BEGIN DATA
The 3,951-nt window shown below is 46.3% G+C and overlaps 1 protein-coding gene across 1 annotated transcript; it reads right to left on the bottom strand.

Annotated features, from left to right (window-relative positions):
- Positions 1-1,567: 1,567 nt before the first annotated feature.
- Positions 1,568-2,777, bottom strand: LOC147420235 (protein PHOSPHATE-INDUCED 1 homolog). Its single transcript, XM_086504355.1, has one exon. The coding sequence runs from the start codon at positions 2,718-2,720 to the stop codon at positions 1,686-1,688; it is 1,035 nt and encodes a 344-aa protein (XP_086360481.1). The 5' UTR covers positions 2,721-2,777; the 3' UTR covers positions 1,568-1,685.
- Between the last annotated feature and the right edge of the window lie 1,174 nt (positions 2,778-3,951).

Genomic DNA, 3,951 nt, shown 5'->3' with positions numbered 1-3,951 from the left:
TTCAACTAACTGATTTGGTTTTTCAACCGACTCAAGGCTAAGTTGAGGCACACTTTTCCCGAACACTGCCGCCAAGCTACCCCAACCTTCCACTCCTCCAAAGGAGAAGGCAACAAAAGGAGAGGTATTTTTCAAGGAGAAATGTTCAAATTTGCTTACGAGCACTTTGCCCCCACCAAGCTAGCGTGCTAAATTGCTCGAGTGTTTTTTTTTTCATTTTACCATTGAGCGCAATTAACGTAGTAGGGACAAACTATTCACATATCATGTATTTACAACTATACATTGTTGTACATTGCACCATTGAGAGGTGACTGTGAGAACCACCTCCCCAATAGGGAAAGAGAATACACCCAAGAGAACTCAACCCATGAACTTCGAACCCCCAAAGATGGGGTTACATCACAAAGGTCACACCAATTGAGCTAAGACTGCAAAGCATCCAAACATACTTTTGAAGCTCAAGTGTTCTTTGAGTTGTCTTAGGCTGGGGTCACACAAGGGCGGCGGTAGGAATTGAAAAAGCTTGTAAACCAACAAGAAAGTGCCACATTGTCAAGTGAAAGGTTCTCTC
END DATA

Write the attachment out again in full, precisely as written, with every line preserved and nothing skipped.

The 3,951-nt window shown below is 46.3% G+C and overlaps 1 protein-coding gene across 1 annotated transcript; it reads right to left on the bottom strand.

Annotated features, from left to right (window-relative positions):
- Positions 1-1,567: 1,567 nt before the first annotated feature.
- Positions 1,568-2,777, bottom strand: LOC147420235 (protein PHOSPHATE-INDUCED 1 homolog). Its single transcript, XM_086504355.1, has one exon. The coding sequence runs from the start codon at positions 2,718-2,720 to the stop codon at positions 1,686-1,688; it is 1,035 nt and encodes a 344-aa protein (XP_086360481.1). The 5' UTR covers positions 2,721-2,777; the 3' UTR covers positions 1,568-1,685.
- Between the last annotated feature and the right edge of the window lie 1,174 nt (positions 2,778-3,951).

Genomic DNA, 3,951 nt, shown 5'->3' with positions numbered 1-3,951 from the left:
TTCAACTAACTGATTTGGTTTTTCAACCGACTCAAGGCTAAGTTGAGGCACACTTTTCCCGAACACTGCCGCCAAGCTACCCCAACCTTCCACTCCTCCAAAGGAGAAGGCAACAAAAGGAGAGGTATTTTTCAAGGAGAAATGTTCAAATTTGCTTACGAGCACTTTGCCCCCACCAAGCTAGCGTGCTAAATTGCTCGAGTGTTTTTTTTTTCATTTTACCATTGAGCGCAATTAACGTAGTAGGGACAAACTATTCACATATCATGTATTTACAACTATACATTGTTGTACATTGCACCATTGAGAGGTGACTGTGAGAACCACCTCCCCAATAGGGAAAGAGAATACACCCAAGAGAACTCAACCCATGAACTTCGAACCCCCAAAGATGGGGTTACATCACAAAGGTCACACCAATTGAGCTAAGACTGCAAAGCATCCAAACATACTTTTGAAGCTCAAGTGTTCTTTGAGTTGTCTTAGGCTGGGGTCACACAAGGGCGGCGGTAGGAATTGAAAAAGCTTGTAAACCAACAAGAAAGTGCCACATTGTCAAGTGAAAGGTTCTCTC